cobia

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When anything might swim by, you need to be ready for anything.

This is a crazy time of year to be on the water. There is just about everything swimming around in the water. Because of that, you have to be prepared for all the different types of fish. This time of the year, I carry a lot of rods on the boat — after all, I never know what I’m going to come across.

On my boat right now, you’ll find tarpon rods, shark rods, redfish and snook rods, and trout rods. All of them are rigged and ready. I’ve learned the hard way that I may be fishing for a certain species when the next thing you know, a different type of fish swims by.

For example, you might be out fishing in the flats for trout with a lighter rod. Then, suddenly, there goes a cobia swimming by the boat. You don’t have a lot of time to get a bait in front of it. You have to react now. That ultralight trout rod you’re holding is gonna feel pretty wimpy with a 40-pound fish on the other end. If you’re prepared, though, you just grab a bigger rod and make the cast.

Many fishermen are focused on tarpon fishing right now. Where there are tarpon, there are usually big sharks swimming around. They’re fun to catch, but if you don’t have a rod already rigged up with a steel leader, it’s too late by the time you see one.

Again, having a rod ready to go is the key. All you have to do is put a piece of bait on the hook and get it in the water. I’m always ready for this, because everyone knows the tarpon bite is not always that great. If I see a shark swimming around and the tarpon aren’t playing — well, heck, that shark will put up a good fight and we keep our rods bent.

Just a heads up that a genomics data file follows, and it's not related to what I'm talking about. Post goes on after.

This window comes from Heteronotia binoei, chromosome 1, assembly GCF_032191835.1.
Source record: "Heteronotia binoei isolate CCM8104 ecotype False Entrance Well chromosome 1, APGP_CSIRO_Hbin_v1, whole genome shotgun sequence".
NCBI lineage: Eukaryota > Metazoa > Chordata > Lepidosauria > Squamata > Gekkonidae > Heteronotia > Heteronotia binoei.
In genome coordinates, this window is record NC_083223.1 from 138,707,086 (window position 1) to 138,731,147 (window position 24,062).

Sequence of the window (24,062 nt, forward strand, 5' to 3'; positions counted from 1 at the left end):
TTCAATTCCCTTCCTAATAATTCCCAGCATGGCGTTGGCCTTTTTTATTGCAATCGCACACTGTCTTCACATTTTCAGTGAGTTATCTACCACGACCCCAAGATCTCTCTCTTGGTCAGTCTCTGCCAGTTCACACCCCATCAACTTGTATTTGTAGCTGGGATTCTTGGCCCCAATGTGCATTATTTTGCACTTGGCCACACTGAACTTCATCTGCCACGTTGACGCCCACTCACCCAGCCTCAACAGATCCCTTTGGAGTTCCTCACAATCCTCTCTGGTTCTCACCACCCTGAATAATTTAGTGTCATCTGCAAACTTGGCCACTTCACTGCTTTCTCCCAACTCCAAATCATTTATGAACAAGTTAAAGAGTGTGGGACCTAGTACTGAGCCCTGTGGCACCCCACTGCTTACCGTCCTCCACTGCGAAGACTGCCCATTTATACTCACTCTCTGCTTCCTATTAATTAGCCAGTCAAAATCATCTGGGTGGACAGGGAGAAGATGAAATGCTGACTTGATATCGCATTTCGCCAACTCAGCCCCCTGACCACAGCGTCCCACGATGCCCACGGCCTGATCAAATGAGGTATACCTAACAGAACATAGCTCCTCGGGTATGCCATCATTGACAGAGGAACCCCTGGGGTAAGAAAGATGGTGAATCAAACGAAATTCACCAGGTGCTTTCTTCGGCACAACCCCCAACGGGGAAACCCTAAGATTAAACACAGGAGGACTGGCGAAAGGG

When you’re putting all those rods on the boat, remember you’re going to need bait or lures for them too. You can usually catch ladyfish to keep whole or chunk up, or jacks for shark bait. But I’ll still bring a couple frozen ladyfish or mullet just in case. That’s bait insurance, because there are times when you really, really need just one baitfish and there are absolutely none to be had. Learned that the hard way, too.

If I’m doing general inshore fishing, I always have shrimp on the boat. It’s the bottom of the food chain. Everything eats shrimp: Snapper, sheepshead, trout, redfish, snook, black drum, tarpon of all sizes. Heck, even sharks eat shrimp. I always have some with me. I’ll get pinfish and greenbacks when I can.

It’s the buffet plan. I love buffets — you can choose whatever you want from a big variety. And that’s what I bring on the boat: A big variety of baits. Don’t assume what the fish want. Offer it to them and let them tell you.

It would be a real shame if you brought all the rods and bait but forgot different types of terminal tackle: Hooks, jigheads, steel leader, floats, splitshots, etc. It’s not a good feeling to realize that the fish that’s biting best is the one you weren’t ready for. Being ready for anything means bringing everything.

One last tip: Get out early and get back in early so you don’t have to be out in the middle of the day. Fishing usually isn’t as good at the hottest times anyway. The bite will be better early or late.

Capt. Karl Butigian lives, breathes and eats Florida fishing. He owns and operates KB Back Country Charters (KBBackCountryChartersFishing.com) on the waters of Charlotte Harbor and the Gulf of Mexico. To book a trip or for info, call him at 941-565-7325.

Capt. Karl Butigian lives, breathes and eats Florida fishing. He owns and operates KB Back Country Charters (KBBackCountryChartersFishing.com) on the waters of Charlotte Harbor and the Gulf of Mexico. To book a trip or for info, call him at 941-565-7325.

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